How Do I Adjust Anti-skating On My Cartridge?
Yes You Do Need Antiskating
It is just plain simple physics. BUT……the industry has gotten it WRONG. (see my notes at the end of this anti-skating message for more details)
Make sure that the anti-skating is well set; there are many ways to tell, but this is a method suggested by Frank Schroder, with which we heartily agree. PLEASE NOTE – this will not agree or work with test records designed for higher amounts of anti-skating. The reasoning from Frank Schroder for this method and level of A-S skating is as follows: the level of antiskating used should create EQUAL forces on each groove wall for *most* of the record. Since this force is dependent on the level of recorded modulation (how loud the recorded music is on the disk) setting it for a “worst case” “loud music passage” level is totally inappropriate. Setting it where it provides equal force per groove wall for where music spend 80-90% of its time (30-40% modulation) makes FAR more sense, both from the standpoint of listening, and wear.
(specific VPI information is below)
When you have it adjusted right, the arm will track on the SURFACE of the record (not in the groove) at the end of the record on the un-pressed flat space where the run-out groove is – it should track SLOWLY INWARDS toward the center at a MUCH SLOWER RATE than IF IT WERE ACTUALLY in the end groove. If you do that, then the best average Anti-Skating is set correctly.
The following is useful, but not all-telling. With medium or high compliance cartridges (NOT with most moving coil design) - LOOK at the position of the cantilever when it is up in the air, and when it is on the record, both at the beginning, and at the end. Look for a change in position both initially upon set-down, as well as after 1-2 minutes. If you DO THIS BEFORE adjusting as above, you will have a gross method to verify that you have problems with skating forces, as it should not change position - if it does, the A-S is VERY wrong. The best way to tell if it is very wrong is to look how the cartridge behaves on the flat surface, as described above.
Almost always, most tables are set so they have too much Antiskating, or an adjustment that cannot be turned down enough, OR the range and fine control is terrible, or you have none.
Usually, most folks use far too much antiskating, as evidenced by the thousands of cartridges I have rebuilt over the last 40+ years – as evidenced by observation of the outer edge (right channel) of the diamond to be worn far more than the inner, or left channel.
A properly designed anti-skating is non-linear, as it should of course increase A-S automatically as the cartridge approaches the inner grooves.
Frank Schroder and I are of the same opinion about antiskating – and that renders MOST records that provide an anti-skating track totally in error – they are recorded at about 80-90% modulation – or HIGHER - and expect you to set the A-S force so that there is no distortion (or equal amounts on both channels if the cartridge tracks poorly).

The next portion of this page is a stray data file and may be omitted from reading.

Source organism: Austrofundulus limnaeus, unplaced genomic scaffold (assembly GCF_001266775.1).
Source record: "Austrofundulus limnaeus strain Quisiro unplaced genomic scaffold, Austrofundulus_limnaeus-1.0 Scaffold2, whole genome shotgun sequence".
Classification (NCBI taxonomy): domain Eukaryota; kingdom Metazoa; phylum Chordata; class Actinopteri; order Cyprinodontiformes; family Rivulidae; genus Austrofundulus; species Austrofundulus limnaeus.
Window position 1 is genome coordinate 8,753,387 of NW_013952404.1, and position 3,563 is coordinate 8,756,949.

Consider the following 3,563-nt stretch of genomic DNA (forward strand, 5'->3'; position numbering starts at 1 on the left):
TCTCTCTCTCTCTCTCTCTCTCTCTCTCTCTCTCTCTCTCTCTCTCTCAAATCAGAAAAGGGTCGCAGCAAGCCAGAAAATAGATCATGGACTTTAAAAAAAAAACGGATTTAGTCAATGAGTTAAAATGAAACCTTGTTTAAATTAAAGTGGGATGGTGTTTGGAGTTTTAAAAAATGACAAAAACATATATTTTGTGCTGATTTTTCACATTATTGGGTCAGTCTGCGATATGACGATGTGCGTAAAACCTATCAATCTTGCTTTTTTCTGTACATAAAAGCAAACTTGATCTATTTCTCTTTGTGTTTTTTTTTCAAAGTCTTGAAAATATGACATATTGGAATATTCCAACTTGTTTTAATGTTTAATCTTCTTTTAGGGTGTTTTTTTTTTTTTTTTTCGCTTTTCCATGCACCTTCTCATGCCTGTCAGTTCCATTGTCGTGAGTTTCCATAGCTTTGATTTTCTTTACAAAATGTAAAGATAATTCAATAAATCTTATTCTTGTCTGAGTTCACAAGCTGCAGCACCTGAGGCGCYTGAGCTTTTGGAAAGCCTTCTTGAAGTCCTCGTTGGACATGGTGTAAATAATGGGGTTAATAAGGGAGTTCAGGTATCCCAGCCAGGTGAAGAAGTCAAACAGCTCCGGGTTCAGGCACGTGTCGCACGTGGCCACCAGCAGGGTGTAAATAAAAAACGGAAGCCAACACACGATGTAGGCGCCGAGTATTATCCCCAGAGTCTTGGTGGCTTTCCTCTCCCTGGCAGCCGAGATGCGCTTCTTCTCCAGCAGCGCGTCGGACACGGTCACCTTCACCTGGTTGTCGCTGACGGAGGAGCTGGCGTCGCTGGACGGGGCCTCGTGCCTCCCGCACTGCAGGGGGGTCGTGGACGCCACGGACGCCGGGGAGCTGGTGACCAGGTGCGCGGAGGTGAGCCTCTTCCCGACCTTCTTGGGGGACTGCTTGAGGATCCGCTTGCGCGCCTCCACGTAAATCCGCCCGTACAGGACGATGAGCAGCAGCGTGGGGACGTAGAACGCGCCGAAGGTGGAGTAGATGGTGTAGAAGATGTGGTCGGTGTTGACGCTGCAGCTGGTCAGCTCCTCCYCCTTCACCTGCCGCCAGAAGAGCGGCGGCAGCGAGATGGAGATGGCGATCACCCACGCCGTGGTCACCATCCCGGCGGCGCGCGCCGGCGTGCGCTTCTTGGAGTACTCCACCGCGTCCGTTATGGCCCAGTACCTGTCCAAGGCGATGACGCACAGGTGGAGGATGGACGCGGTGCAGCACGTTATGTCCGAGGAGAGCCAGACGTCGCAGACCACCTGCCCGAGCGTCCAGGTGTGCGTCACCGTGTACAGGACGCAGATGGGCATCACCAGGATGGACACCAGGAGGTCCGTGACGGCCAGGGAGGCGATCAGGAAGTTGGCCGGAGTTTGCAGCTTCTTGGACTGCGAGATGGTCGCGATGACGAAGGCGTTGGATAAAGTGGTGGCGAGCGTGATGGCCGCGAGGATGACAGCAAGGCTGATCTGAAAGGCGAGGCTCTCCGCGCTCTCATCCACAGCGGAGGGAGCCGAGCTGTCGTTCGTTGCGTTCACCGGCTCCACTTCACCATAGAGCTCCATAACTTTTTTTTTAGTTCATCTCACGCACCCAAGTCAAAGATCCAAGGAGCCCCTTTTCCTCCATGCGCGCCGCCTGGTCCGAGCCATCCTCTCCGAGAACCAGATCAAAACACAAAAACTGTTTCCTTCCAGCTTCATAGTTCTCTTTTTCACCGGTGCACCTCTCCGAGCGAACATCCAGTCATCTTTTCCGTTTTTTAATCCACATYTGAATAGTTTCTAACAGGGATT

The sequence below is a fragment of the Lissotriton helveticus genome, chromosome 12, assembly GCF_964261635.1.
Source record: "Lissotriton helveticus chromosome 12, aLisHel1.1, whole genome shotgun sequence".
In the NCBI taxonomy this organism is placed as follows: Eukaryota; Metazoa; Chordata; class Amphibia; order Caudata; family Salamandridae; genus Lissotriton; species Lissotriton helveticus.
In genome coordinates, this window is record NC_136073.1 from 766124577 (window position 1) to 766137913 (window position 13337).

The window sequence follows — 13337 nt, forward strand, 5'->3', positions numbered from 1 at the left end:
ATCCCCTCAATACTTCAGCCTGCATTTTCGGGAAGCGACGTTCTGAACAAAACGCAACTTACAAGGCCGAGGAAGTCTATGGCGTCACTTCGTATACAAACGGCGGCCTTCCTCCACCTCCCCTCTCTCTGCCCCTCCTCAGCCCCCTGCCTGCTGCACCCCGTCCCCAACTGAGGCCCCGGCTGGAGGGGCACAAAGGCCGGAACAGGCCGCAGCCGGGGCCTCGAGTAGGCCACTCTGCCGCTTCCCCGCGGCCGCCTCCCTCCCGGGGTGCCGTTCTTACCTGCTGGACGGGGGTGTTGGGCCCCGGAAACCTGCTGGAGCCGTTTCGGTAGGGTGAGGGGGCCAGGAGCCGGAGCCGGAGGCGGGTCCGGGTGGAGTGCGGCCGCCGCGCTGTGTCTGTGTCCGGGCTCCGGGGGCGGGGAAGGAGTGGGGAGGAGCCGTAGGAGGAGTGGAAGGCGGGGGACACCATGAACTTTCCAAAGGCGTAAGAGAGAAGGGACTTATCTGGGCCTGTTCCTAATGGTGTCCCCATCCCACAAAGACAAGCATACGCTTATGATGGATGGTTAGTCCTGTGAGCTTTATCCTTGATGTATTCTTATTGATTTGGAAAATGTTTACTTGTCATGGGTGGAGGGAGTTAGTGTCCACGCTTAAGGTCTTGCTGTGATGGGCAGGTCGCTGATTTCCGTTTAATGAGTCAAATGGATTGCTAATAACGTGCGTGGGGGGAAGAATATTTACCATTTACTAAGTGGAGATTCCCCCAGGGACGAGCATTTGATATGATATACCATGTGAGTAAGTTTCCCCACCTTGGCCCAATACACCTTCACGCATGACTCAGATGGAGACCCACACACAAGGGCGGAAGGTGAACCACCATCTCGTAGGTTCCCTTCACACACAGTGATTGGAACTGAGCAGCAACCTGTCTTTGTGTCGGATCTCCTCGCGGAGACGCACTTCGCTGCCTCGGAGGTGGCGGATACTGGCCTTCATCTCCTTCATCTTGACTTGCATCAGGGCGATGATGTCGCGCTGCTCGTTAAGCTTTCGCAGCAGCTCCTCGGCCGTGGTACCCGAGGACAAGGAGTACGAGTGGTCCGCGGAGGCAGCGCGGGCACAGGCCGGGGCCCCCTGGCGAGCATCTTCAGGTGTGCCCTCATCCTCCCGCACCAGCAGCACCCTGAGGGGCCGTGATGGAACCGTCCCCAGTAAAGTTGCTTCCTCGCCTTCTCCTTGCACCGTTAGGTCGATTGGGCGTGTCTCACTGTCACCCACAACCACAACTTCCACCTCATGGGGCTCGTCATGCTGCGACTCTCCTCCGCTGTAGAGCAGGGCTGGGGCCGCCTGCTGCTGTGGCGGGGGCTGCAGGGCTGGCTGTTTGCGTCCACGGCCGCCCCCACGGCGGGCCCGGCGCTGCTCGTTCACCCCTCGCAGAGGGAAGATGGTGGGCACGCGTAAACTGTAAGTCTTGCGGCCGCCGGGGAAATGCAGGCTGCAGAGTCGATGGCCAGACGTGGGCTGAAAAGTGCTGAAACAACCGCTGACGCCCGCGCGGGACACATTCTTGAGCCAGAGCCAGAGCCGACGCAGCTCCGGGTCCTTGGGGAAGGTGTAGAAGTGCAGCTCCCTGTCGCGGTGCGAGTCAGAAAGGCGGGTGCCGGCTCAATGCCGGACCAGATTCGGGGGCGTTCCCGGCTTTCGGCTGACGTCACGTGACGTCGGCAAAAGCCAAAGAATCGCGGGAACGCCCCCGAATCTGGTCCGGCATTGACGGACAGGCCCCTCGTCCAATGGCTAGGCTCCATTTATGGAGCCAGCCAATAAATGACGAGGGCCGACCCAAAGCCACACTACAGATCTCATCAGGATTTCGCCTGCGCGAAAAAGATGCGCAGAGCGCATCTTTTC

The problem with these tracks is that since the required level of A-S force is a dependent of the amount of modulation, it has you adjust antiskating at far too high a level. This would be OK, if you are listening to music that is (by nature of the music) at constant maximum crescendo, without normal musical dynamics - going from loud to soft. Very few pieces of music are like this. When you adjust for this level on a “test record”, that means that you are very much overcompensated with far too much antiskating as you have adjusted it for where music does NOT spend most of its time. It spends it at about 30-40% modulation levels, and adjusting the A-S with these “test” records results in far too much A-S force; too much stylus force on the right channel, and far too little on the left.
Since there is no properly recorded track that allows proper setting of A-S (there will be such on our new Soundsmith adjustment record), the method that Frank Schroder discovered through careful reverse engineering works without tools, and without a special record.
If one sets the stylus on a smooth surface of a record (at the end, in-between the run out grooves) – the tip of the stylus has a drag on the surface that somewhat similar to what it would have if it were in a groove. This is due to a calculation of “force per unit area” with consideration of the rheology of the material – vinyl.
Suffice it to say that it is “similar” enough for this method to work well, especially since the method was reverse engineered/calibrated properly by Frank Schroder to be correct for 30-40% record modulation. It then becomes an easy matter to set the A-S and observe the movement of the arm. For a given VTF (any amount of VTF) – set the A-S so that the arm VERY SLOWLY drifts inwards when placed on the SURFACE (NOT IN A GROOVE) at the end of a record. You will have a moment to do this until the stylus “pops” into the run-out groove.
This works for ANY amount of VTF required, for ANY cartridge. It will set the A-S for EQUAL force per groove wall for 30-40% groove modulation levels, at ANY VTF, for ANY cartridge.
Strain Gauge Cartridge Systems
Paua mk II
Zephyr MK III
Carmen mk II